My hours grew longer to cope with the new sophistication and difficulty of my tasks. The Bumpkins never appeared to leave their lair on the top floor. The last communication I received from them, before my escape, detailed supposed improvements and additions to the program. Extra tasks sourced from the clients directly, fanciful backdrops to alleviate the greyness, and so on. It only made me wonder more about what I was working on.
The door to the factory taunted me. It loomed like a gunsteel obelisk at the bottom of a long ramp. I had seen no one open it, no one in the corridor. No one in the building, aside from the mute cleaner and myself. I had dreams of the blocks screaming as they were split and mashed together. The red paint took on the aspect of blood.
One fateful day, the front doors didn’t open after I finished work. The windows were locked and reinforced. I was trapped. I ran to the staircase and up to the Bumpkin office. It wasn’t there. The space where the door had been was now a plain wall, seamless under the high ceiling. I returned to the console. There was a new assignment, again with no explanation. Remembering the rumbles below me, I deliberately set the cubes piling up on the grid. The heap grew and chunks of product spilled off and into the void. The floor shook and an alarm I’d never heard began to wail. The door to the factory below was opening, crowned with a halo of flashing warning lights. I darted through and down into the darkness.
A parliament of pongs assaulted my nose as I descended. The darkness was not absolute, since there seemed to be a directionless glow that reminded me of cave phosphorescence. When I reached the bottom of the stairs, I could see organic shapes, rounded and corrupt, moving in the dimness. This was not the clean, futuristic factory I’d expected. I stumbled as my foot snagged on the lattice of roots that covered the floor. It was the grid.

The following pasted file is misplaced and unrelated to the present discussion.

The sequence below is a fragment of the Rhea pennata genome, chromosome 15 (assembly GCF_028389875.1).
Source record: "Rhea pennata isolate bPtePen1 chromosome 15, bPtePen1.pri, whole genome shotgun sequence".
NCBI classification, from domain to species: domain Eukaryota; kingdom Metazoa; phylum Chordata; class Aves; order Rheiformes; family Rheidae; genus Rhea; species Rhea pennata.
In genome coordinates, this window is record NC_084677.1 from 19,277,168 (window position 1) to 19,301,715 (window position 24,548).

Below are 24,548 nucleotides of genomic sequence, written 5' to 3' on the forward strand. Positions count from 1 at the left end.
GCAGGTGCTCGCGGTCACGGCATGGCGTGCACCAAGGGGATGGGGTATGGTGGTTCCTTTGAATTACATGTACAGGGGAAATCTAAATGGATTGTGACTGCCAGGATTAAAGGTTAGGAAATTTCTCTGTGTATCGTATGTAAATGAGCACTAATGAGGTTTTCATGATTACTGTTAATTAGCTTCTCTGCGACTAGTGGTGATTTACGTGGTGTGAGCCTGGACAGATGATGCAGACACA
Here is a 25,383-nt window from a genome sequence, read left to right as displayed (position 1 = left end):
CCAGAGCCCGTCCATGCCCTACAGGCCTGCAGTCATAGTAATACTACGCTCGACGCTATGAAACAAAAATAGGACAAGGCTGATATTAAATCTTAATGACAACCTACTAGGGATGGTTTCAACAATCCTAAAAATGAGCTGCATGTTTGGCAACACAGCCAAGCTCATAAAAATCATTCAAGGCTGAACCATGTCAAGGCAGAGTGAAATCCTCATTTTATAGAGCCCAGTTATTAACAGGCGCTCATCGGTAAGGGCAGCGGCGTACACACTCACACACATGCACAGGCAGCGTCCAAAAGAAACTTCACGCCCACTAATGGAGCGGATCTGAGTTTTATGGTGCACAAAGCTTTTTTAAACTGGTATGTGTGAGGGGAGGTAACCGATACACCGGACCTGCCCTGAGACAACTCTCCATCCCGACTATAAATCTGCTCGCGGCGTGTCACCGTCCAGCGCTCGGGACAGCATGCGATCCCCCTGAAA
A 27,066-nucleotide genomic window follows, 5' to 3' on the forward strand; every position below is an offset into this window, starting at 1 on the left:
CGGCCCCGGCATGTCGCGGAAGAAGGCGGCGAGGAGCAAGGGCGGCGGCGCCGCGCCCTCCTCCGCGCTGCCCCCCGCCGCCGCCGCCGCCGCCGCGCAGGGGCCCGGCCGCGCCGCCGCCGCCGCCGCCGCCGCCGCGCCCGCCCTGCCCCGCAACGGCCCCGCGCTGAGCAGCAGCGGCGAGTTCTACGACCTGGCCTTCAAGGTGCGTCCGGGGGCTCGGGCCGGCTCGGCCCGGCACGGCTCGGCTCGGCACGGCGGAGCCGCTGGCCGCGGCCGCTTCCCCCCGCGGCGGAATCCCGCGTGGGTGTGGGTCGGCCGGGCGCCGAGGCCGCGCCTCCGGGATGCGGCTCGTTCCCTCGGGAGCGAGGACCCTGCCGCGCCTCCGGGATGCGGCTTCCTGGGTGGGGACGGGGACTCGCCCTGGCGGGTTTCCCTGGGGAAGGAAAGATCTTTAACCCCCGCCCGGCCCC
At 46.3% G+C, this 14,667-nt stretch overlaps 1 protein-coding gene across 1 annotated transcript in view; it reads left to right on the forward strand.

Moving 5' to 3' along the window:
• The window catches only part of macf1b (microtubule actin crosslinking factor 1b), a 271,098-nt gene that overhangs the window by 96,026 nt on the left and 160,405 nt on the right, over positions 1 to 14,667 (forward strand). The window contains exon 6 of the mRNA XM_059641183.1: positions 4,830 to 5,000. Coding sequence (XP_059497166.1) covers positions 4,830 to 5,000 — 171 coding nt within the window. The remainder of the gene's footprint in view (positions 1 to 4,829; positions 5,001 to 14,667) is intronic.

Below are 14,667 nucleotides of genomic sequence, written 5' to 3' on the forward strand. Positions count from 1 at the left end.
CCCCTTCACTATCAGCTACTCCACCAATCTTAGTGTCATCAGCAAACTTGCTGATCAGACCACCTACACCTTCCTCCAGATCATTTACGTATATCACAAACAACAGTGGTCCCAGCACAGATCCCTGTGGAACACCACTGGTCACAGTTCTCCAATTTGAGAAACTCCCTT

My eyes adjusted to the horrors before me. All of the instruments I’d seen rendered in bright primary colours on the computer screen were here, yet they were gnarled and blackened things, the embodiment of alien malevolence. Before I could tear my eyes away, I saw the product dispenser. It was like a giant pumpkin with a squelching sphincter in the centre. From the orifice, I saw grey cubes the consistency of tofu being extruded and dropped onto the leafy conveyor belt. That was not what froze my heart, however. Behind the dispenser I could see faces. Hundreds of people wrapped up to their necks in asphyxiating vines. Suckers connected the tops of their skulls to the machine-monster. Grey cubes—grey matter—piled up where I’d created the obstruction. The grid seemed to convulse as the cubes tumbled away, shaking the foundations of the building. The dispenser heaved and it seemed to have difficulty forcing more product out.
I ran back upstairs. The basement didn’t seem like a good place to hang about. The turmoil below made me feel like I was surfing concrete as I made my desperate way to the door. I was a few steps away, wondering how I’d get out, when the “factory” exploded. I don’t remember how I ended up in the field, my clothes covered in slime that I’d be happy to present as evidence to you. The Bumpkins are real, the factory was real, and I don’t think it’s a coincidence that the new drugs on the street, the ones that are giving you and your fellow officers so much trouble, are called “cubes”.
TL;DR: The Machine is a mostly satisfying physics and logic puzzler that could do with a hints system and a little fluff to stop things feeling so much like work. User generated levels and plans to prettify the game should go a long way to enhance its longevity.